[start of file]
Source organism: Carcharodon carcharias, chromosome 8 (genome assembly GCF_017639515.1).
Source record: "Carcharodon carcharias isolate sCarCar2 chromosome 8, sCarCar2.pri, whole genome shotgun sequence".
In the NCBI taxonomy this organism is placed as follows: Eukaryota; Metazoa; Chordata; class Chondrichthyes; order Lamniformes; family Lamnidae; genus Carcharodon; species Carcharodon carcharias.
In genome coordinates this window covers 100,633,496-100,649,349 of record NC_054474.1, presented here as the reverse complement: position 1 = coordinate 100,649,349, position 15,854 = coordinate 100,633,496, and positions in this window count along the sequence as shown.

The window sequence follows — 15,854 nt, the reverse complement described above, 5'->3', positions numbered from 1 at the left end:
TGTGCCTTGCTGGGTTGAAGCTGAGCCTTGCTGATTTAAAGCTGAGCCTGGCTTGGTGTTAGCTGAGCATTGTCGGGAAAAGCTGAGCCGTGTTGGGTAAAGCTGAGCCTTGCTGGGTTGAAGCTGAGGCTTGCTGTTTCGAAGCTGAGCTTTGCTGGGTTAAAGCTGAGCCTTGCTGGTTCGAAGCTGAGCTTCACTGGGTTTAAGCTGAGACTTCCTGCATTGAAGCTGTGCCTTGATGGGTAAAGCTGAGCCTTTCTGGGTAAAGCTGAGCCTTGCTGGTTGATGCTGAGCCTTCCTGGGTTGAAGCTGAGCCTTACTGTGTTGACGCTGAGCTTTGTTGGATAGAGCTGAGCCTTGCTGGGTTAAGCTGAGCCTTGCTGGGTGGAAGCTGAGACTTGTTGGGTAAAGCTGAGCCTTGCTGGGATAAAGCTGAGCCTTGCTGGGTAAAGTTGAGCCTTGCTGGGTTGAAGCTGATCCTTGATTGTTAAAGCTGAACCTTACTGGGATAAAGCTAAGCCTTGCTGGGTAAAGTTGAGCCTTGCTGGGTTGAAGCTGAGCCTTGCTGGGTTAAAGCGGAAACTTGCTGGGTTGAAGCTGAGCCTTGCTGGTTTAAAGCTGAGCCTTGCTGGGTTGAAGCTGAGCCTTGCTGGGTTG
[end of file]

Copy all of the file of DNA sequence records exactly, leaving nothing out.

Source organism: Carcharodon carcharias, chromosome 8 (genome assembly GCF_017639515.1).
Source record: "Carcharodon carcharias isolate sCarCar2 chromosome 8, sCarCar2.pri, whole genome shotgun sequence".
In the NCBI taxonomy this organism is placed as follows: Eukaryota; Metazoa; Chordata; class Chondrichthyes; order Lamniformes; family Lamnidae; genus Carcharodon; species Carcharodon carcharias.
In genome coordinates this window covers 100,633,496-100,649,349 of record NC_054474.1, presented here as the reverse complement: position 1 = coordinate 100,649,349, position 15,854 = coordinate 100,633,496, and positions in this window count along the sequence as shown.

The window sequence follows — 15,854 nt, the reverse complement described above, 5'->3', positions numbered from 1 at the left end:
TGTGCCTTGCTGGGTTGAAGCTGAGCCTTGCTGATTTAAAGCTGAGCCTGGCTTGGTGTTAGCTGAGCATTGTCGGGAAAAGCTGAGCCGTGTTGGGTAAAGCTGAGCCTTGCTGGGTTGAAGCTGAGGCTTGCTGTTTCGAAGCTGAGCTTTGCTGGGTTAAAGCTGAGCCTTGCTGGTTCGAAGCTGAGCTTCACTGGGTTTAAGCTGAGACTTCCTGCATTGAAGCTGTGCCTTGATGGGTAAAGCTGAGCCTTTCTGGGTAAAGCTGAGCCTTGCTGGTTGATGCTGAGCCTTCCTGGGTTGAAGCTGAGCCTTACTGTGTTGACGCTGAGCTTTGTTGGATAGAGCTGAGCCTTGCTGGGTTAAGCTGAGCCTTGCTGGGTGGAAGCTGAGACTTGTTGGGTAAAGCTGAGCCTTGCTGGGATAAAGCTGAGCCTTGCTGGGTAAAGTTGAGCCTTGCTGGGTTGAAGCTGATCCTTGATTGTTAAAGCTGAACCTTACTGGGATAAAGCTAAGCCTTGCTGGGTAAAGTTGAGCCTTGCTGGGTTGAAGCTGAGCCTTGCTGGGTTAAAGCGGAAACTTGCTGGGTTGAAGCTGAGCCTTGCTGGTTTAAAGCTGAGCCTTGCTGGGTTGAAGCTGAGCCTTGCTGGGTTG